I found this site. It’s really cool and reminds me of the Billboard charts for music, but it’s for websites everywhere.
It shows the top sites in the world. There is also an option to search top sites based on country, or category of the sites. The first thing I noticed about the top sites in the world, were all of the social media sites, like Facebook, Twitter, and LinkedIn. This is the fastest way to connect with others around the world.
I, of course, noticed the reference sites and search engines that were scatter across the top of the list. Specifically, I noticed the different sites for different countries. Does this go back to the licensing issues, along with the censorship of countries?
This week of looking at the web internationally has really opened my eyes to the differences in the web. It’s not as constant as I thought it was. There is also a lot more going on in the web for each country than I will probably ever realize.
Although old, I thought this article was interesting about Spotify and the access issues I talked about in my earlier post. I use Spotify all the time. I think it’s a great way to listen to music and be a part of an online community. My friends and family share our listening all the time, in order to discover new music.
This article talks about licensing relating to Spotify and Netflix. I did not realize Spotify originated in Europe due to piracy issues. I usually assume the U.S. is pretty quick to discover, or at least provide new technologies. It seems like Spotify would be a no brainer for sharing music, so I wonder why it took a while for the U.S. to catch on. Licensing appears to have played a much larger role in bringing sites and resources to other countries more than I realized.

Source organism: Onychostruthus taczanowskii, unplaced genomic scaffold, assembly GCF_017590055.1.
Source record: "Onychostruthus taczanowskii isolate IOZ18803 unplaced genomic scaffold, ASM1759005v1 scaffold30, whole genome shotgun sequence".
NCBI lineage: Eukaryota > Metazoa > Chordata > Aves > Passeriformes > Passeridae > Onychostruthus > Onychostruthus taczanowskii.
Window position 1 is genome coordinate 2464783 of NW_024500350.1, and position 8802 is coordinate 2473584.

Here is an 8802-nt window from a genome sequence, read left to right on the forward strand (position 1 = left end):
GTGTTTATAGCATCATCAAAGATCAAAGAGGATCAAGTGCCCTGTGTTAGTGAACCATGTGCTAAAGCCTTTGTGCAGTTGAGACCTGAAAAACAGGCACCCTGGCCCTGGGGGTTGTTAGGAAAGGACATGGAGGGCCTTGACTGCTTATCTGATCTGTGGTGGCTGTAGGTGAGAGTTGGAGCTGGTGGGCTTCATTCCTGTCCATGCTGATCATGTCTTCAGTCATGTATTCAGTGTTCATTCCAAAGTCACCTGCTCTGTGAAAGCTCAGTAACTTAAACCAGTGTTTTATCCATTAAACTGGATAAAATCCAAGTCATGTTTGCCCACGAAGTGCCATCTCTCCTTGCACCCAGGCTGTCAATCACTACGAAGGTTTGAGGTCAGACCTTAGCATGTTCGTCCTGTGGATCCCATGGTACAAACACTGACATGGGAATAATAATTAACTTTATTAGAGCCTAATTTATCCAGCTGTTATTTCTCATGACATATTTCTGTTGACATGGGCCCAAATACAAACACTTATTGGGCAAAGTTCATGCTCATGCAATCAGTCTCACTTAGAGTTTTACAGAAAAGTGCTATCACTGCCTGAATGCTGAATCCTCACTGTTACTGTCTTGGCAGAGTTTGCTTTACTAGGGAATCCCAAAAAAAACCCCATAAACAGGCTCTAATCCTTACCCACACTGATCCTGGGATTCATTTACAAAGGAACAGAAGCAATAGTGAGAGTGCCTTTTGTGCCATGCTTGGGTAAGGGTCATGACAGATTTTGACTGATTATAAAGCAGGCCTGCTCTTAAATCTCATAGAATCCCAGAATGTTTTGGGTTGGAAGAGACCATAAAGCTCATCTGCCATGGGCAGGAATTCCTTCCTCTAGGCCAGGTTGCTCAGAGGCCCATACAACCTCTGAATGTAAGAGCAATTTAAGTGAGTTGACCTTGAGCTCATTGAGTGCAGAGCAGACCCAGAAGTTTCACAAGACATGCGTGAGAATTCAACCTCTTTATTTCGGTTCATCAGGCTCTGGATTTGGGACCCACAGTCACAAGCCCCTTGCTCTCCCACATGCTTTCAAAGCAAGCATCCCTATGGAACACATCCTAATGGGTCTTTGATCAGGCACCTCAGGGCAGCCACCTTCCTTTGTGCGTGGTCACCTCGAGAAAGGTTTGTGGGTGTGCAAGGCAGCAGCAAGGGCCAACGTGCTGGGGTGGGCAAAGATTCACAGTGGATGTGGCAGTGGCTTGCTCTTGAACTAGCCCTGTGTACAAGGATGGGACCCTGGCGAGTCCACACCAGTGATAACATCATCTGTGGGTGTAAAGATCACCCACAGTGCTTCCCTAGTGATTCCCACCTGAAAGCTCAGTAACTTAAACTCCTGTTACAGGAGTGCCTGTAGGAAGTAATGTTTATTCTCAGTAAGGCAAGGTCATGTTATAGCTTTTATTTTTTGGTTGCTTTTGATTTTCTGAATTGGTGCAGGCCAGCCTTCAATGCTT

With the broadening of topics this week, thinking to the expanse of the web, or lack there of, I immediately thought of my trip to Europe several years ago. I spent a month in Liechtenstein and a week in Paris. It was an incredible experience, but I tried to stay in touch with my shows in the U.S. I quickly found that Hulu and several other sites were not able to be accessed where I was.
I didn’t realize the web, as I knew it, wasn’t available everywhere, to everyone. The web is different in different locations- what a strange thought. It makes sense now that I understand the nature of it better, but it’s still strange.
When learning German, I went to many German websites to look at local news and other articles. I could access that in the U.S., but I couldn’t access U.S. sites in parts of Europe. I know licensing plays a part in this, but it’s still weird to think that the worldwide web doesn’t have full access to everything, everywhere.
Wikipedia – the huge reference site. We’ve all heard of it, used it, but how many have updated a Wikipedia page?
Unlike the other technologies we’ve been given to explore this week, Wikipedia seems like the place with the most extensive references, but the contributions from users aren’t as encouraged here.
I know Wikipedia wouldn’t exist, or be as large as it is without the users and contributors. They are extremely important and implicitly encouraged to start and contribute to topics. As a Wikipedia user, I’ve never gone to a page and felt the need, or desire, to contribute. I exist on Wikipedia as a lurker and I’m not sure that will ever change.
Compared to Quora, where questions are constantly asked and answered by the users, Wikipedia is topic based. It seems like a large reference page, of course, because it acts as an encyclopedia. I haven’t ever gotten the urge to start a Wikipedia page about cook books, or my favorite, hole-in-the-wall restaurant, or continue the information about orchids (mostly because I feel everything has been said and I don’t have anything knowledgeable to add). Other users of Wikipedia have stepped up and contributed. I wonder what it takes for someone to actually feel the need and want to contribute to Wikipedia. I’d love to hear what some contributors feel about this.
Have you contributed to Wikipedia?